It’s been over a decade, but I still remember reading a delightful and refreshing account of a high school commencement ceremony, which I’ll summarize here:
“A collective sigh of resignation whispered through the assembly of relatives and friends as the graduate-speaker began reciting Robert Frost’s classic poem, “The Road Not Taken.” The captive audience seemed to anticipate a predictable excursion along the overly well-trodden path invoking Frost’s verse as a paean to individuality and non-conformism.
What a pleasant surprise, therefore, when the young speaker departed from the expected formula by arguing with Frost’s message and defending those who have courage…
From the outset of his candidacy in 2016, no one doubted that Donald Trump, if elected, would be a president like no other. It’s also no surprise that the nation has been cheering, mourning, and rebelling against November’s election results which will, barring unexpected court rulings, dispatch President Trump from the White House on January 20.
But amidst the one-sided reportage from both right and left, the paradox of his reign as Chief Executive has been lost in the haze of idol-worship on one side and Trump Derangement Syndrome on the other.
23 centuries ago, the army of Alexander the Great marched into Jerusalem. The ensuing occupation of the Jewish capital proceeded, at the outset, with unexpected smoothness and goodwill.
The Greeks had brought to the world the first secular culture aspiring to more than wealth, lust, and power. Guided by pure aestheticism, Greek art, architecture, and drama demonstrated an affinity for abstract pursuits and singular respect for cerebral engagement. The result was an asynchrony of mutual admiration and appreciation between the Jews and their new masters.
But the veneer of intellectual integrity projected by Greek culture was a sham. Socrates, the…
Every spring, on the first night of Passover, Jewish families all over the world gather around the dining room table to reenact and reexperience the exodus from Egypt. This year will mark the 3,333rd anniversary of the Jews’ emancipation from slavery.
According to rabbinic tradition, the Jews were enslaved for 116 of the 210 years they dwelled in Egypt. And for the final 86 years, they were subjected to backbreaking, spirit-breaking, soul-crushing labor.
Even after the exodus, it wasn’t all sunshine and rainbows. …
To the American people:
Thank you for the honor of electing me to serve as your president.
The last year has battered us with a storm of pandemic and civil violence that none of us foresaw, a tempest that contributed to an ugly and dispiriting election campaign. The hardships and challenges we’ve faced have forced us to confront problems that for too long we’ve tried to ignore. Now we have an opportunity not to point fingers and lay blame, but to seek enduring solutions.
To you, the members of my party, I say: Do not look at these election results…
From 1931 to 1972, the Empire State Building over-towered every other building in the world. Today, it falls 500 feet short of its neighbor at One World Trade Center. And it doesn’t rise to even half the height of Dubai’s Burj Khalifa, which stands 2717 feet nearer the heavens.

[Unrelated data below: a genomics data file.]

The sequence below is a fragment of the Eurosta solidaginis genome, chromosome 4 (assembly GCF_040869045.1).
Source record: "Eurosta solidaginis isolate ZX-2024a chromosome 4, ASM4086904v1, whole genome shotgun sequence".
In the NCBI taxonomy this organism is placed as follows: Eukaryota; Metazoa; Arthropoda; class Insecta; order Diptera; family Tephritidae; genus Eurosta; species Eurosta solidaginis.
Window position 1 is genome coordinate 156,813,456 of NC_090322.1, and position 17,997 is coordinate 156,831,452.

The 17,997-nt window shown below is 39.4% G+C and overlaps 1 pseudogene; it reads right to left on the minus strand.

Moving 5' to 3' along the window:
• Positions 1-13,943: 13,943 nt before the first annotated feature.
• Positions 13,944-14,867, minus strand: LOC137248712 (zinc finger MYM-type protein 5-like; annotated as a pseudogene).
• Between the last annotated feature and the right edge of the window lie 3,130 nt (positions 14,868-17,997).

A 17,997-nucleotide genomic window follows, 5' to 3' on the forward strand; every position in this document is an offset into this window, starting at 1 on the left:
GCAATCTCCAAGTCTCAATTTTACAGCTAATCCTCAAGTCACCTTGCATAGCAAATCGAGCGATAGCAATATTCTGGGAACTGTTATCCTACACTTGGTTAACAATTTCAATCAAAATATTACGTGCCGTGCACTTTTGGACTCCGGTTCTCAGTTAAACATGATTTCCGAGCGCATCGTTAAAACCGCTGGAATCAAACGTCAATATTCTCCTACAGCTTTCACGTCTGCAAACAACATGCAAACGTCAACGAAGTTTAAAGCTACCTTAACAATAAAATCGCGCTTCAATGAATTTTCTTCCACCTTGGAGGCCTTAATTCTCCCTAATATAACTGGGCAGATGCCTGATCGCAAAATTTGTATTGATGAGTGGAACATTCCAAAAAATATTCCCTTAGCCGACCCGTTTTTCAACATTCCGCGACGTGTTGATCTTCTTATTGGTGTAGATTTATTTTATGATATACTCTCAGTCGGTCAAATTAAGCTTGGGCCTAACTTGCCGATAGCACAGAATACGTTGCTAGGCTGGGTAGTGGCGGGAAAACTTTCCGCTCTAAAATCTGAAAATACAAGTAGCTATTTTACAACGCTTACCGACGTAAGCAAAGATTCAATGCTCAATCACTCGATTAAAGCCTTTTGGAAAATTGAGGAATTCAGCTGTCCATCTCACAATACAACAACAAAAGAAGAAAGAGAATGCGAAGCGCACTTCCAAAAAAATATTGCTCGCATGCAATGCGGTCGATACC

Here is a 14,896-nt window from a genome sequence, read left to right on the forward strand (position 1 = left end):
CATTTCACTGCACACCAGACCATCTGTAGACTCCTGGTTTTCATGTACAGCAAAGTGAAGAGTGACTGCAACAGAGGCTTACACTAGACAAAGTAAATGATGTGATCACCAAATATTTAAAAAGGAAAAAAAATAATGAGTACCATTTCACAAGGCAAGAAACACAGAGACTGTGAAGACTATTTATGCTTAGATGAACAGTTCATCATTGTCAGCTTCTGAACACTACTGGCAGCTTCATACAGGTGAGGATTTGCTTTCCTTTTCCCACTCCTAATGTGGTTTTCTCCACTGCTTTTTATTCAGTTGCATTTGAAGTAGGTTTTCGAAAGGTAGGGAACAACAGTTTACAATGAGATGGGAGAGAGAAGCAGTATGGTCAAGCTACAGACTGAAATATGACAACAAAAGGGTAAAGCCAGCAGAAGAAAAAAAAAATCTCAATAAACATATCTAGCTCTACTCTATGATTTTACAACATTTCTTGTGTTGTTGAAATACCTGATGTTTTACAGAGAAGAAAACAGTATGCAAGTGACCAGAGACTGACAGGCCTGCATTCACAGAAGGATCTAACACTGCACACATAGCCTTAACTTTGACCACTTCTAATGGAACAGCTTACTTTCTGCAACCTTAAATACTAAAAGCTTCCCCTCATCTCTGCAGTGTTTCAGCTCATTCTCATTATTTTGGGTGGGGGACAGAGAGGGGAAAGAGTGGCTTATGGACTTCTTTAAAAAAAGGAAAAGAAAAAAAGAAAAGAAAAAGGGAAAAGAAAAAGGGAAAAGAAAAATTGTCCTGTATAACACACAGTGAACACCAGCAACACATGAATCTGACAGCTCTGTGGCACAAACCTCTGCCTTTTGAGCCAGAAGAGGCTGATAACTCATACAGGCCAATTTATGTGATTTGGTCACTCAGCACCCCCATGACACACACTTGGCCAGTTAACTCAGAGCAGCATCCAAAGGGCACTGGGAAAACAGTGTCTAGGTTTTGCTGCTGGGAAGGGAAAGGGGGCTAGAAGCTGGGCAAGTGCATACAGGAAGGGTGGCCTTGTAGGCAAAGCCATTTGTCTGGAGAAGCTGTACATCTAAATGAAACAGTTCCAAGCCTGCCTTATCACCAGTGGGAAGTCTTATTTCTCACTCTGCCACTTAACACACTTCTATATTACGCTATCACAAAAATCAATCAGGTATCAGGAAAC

Man’s obsession with monuments to his own architectural prowess is nothing new. According to Jewish tradition, it was 3785 years ago that human beings undertook the first such enterprise — an attempt to literally touch the sky in a place known as Babel.
Comprising only nine scriptural verses, the story of…
Why should I vote?
Most of us have probably pondered this question at one time or another. In presidential elections, we may live in states where the results are a foregone conclusion — no matter how we vote, our vote is not going to change the outcome.
Even in smaller elections, the chances of one vote making a difference are only slightly better than getting hit by lightning or winning the lottery. Has it happened? Sure it has. A few times. But less than once in a dozen blue moons, and never in an election with more than 25,000 voters.
Originally published in 2008 in Jewish World Review
Citizens of Denmark are the happiest people in the world. Puerto Ricans are second, followed by people in Colombia. Residents of the United States rank 16th.
These are the conclusions of the World Values Survey (WVS), published this past July in the journal Perspectives on Psychological Science. “Researchers measured happiness [in 97 nations] by simply asking people how happy they were, and how satisfied they were with their lives as a whole.”
Based upon survey results, researchers concluded that happiness derives from increased personal freedom, prosperity, and social tolerance. …
Two decades ago, when Biography.com presented its list of the 100 most influential people of the last millennium, their choice for the Number 1 position was indisputable. By introducing the Western world to movable type, Johannes Gutenberg inaugurated the rapid expansion of knowledge that produced the Renaissance and eventually made literacy the rule rather than the exception.
It’s a sad footnote to history that Gutenberg possessed far more mechanical savvy than business acumen. He died penniless, failing to capitalize upon his own innovation.
A happier footnote is the contribution Gutenberg’s innovation made to Jewish culture and scholarship.
Everyone hates an egomaniac. The tell-tale symptoms of narcissistic self-absorption, preening superiority, braggadocio, and indifference to others make us want to run screaming for the hills.
But can ego ever be a good thing?
Of course, it can. Ego motivates us to look after our own best interests. Ego also drives us to leave our mark on the world we live in.
So what makes ego become toxic? Simply this: the skewed perception of where we believe our best interests lie and what kind of mark we want to leave behind.